Katherine Kurtz’s first Deryni series introducing the land of Gwynneth and its young, just-made King Kelson and his advisor Alaric Morgan is a justifiably acclaimed fantasy classic. Since that first trilogy, Kurtz has given us several series of books dipping into Gwynneth’s far history as well as Kelson’s near future. While, as is true of just about any such multi-volume fantasy series, there have been some stumbles here and there, for the most part Kurtz has maintained the high level of quality set by that first trilogy, especially with regard to the CAMBER OF CULDI series set in the distant past.
Childe Morgan is the second in the series that falls right before that first trilogy when King Kelson takes his place as ruler, helped by Alaric Morgan and others. Like the first book in this grouping, In the King’s Service, Childe Morgan suffers from a feeling of it being a “fill-in-the-gap” novel, one whose plot and characters are pre-determined by previous novels. As such, it lacks much of the passion and excitement of King Kelson’s earlier books or the Culdi series (which was set so far in the past that only broad strokes of plot had to be accommodated).
The first book suffered from trying to “catch up” the reader on many, many years, so we were hurled through decades and the emotional impact of that novel was stunted by the short shrift given to any particular event or character. Childe Morgan, on the other hand, is much more focused in terms of many fewer years covered (only a couple) and many fewer characters involved. Unfortunately, though, it still feels more like one wandered into a theater a few hours early — the stage is being set, props are put into their needed places, lights shift from place to place quickly practicing where they’ll be focusing later, characters pop on and off stage practicing their entrances for later important scenes, cue lines are rehearsed that will eventually lead into moving dialogue. But not here, not yet.
As if often the case with prequel storylines, the book also suffers a bit from been-there-done-that. If you’ve read the previous Deryni novels, and while this series stands independent it would be a mistake to read it alone or first, you’ve already seen the scenes involving a king frustrated by his inability to deal with a recalcitrant clergy, an interrupted ceremony of power, the death of a child, the assassination attempt on a king, the death of a major character, a young boy with a preternatural sense of bearing, etc.
They aren’t done badly here, not at all, but they feel like shadows of what has come before — less substantive, less moving. It also doesn’t help that the major characters her fans will be most interested in (Alaric, King Brion — Kelson’s father) are too young to do much through most of the book — Brion reaching only 14 and Alaric remaining a toddler.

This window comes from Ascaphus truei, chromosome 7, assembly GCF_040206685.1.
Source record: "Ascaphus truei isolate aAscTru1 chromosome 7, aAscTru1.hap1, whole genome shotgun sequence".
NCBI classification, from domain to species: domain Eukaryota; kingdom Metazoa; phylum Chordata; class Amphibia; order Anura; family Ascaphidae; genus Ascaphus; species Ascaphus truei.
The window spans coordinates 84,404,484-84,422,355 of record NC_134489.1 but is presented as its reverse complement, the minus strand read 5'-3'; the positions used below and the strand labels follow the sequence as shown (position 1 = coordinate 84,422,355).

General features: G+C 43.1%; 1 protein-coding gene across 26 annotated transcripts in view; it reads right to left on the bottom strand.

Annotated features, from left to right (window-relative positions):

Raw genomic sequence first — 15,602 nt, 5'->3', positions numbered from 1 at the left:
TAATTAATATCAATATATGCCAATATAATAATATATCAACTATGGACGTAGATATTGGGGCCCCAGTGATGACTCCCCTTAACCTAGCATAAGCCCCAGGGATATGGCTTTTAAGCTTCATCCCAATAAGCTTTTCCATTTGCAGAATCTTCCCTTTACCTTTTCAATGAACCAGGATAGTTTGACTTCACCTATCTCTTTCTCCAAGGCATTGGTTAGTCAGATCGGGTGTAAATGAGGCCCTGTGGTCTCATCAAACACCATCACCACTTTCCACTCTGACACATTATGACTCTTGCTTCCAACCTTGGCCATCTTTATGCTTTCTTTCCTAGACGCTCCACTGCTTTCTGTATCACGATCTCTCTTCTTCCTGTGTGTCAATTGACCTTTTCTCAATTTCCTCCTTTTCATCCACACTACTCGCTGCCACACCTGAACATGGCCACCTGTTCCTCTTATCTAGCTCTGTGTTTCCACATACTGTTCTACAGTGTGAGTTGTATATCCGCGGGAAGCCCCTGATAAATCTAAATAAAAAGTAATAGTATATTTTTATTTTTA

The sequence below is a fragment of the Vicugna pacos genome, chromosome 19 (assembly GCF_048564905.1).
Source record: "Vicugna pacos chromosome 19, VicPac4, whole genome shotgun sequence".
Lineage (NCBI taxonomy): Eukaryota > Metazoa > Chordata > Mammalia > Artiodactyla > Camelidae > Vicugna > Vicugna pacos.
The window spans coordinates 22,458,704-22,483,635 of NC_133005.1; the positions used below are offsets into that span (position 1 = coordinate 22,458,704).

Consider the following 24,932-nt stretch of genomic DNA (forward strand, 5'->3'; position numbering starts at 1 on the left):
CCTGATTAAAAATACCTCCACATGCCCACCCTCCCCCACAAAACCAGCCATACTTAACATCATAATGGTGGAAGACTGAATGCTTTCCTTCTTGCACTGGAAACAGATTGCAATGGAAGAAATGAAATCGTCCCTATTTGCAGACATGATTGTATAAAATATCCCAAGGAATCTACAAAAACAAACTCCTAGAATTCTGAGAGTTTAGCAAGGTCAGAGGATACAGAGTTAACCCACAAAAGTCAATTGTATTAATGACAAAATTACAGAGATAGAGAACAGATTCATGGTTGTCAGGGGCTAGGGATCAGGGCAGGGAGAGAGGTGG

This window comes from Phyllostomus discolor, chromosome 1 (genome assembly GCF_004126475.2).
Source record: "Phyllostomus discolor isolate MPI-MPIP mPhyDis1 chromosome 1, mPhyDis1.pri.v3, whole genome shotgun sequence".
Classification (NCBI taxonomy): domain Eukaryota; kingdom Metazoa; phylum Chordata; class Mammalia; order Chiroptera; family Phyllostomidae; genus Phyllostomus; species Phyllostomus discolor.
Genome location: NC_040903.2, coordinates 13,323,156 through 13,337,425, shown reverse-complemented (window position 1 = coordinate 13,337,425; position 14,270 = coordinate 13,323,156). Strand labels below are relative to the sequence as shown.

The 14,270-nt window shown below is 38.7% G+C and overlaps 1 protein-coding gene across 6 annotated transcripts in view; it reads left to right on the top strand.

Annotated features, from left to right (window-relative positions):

There is also, as one has to expect by now, a lot of ritual. In fact, the rituals structure the novel as we move in time through various knighting rituals, coming-of-age rituals, marriages, births, oaths of fealty, raising of a new archbishop, etc. Nobody does ritual like Kurtz, but I’d be lying if I said I read every single word of every single ritual.
While this sounds like a pretty negative review, Childe Morgan actually was an enjoyable and quick read (ok, more quick since I didn’t read every ritual litany). The pacing is even and moves along quickly, dotted as it is by slow rituals. There are exciting moments and moving moments. It isn’t at all a bad book or even a mediocre one;
it pales mostly in comparison to its strong relatives. But it does feel like a placeholder book; I’m not sure it will rivet anyone or move them fully, though fans of her work will be stirred not by the action itself but by what it portends. When we read of early Deryni burnings or watch clerics plotting, what excites us more than these particular events is what we know they lead to.
For that reason, and because it does fill in some interesting gaps of knowledge, I recommend Childe Morgan for any Kurtz fans. It doesn’t reach the level of many of her previous works, but it will tide you over nicely and whet your appetite for the closer-to-home and more exciting events that are just waiting in the wings — Brion’s battles with the church and the Torenthi, the soon-to-come purges of the Deryni, Morgan’s ascension into power, along with his cousin. I’m certainly looking forward to the next book. For people who haven’t read Kurtz yet, this is not the place to start. Pick up book one of her first trilogy (Deryni Rising) and be prepared to read many more; you won’t want to stop.
The Deryni Chronicles — (1970-2014) Publisher: For more than 30 years, The Deryni Chronicles have transported readers to a world of secret sorcery and courtly intrigue. Deryni Rising, the first book in the series, launched Katherine Kurtz’s phenomenal, bestselling career. Now, with this special edition, including a new introduction by the author, fans of the series can revel anew in the dawning of an epic…
The Chronicles of the Deryni (1970-1973) (about King Kelson, Morgan, Duncan)
The Histories of King Kelson (1984-2000) (about King Kelson, Morgan, Duncan)
The Legends of Camber of Culdi (1976-1981)
The Heirs of Saint Camber (1989-1994)
Childe Morgan (2004-2014)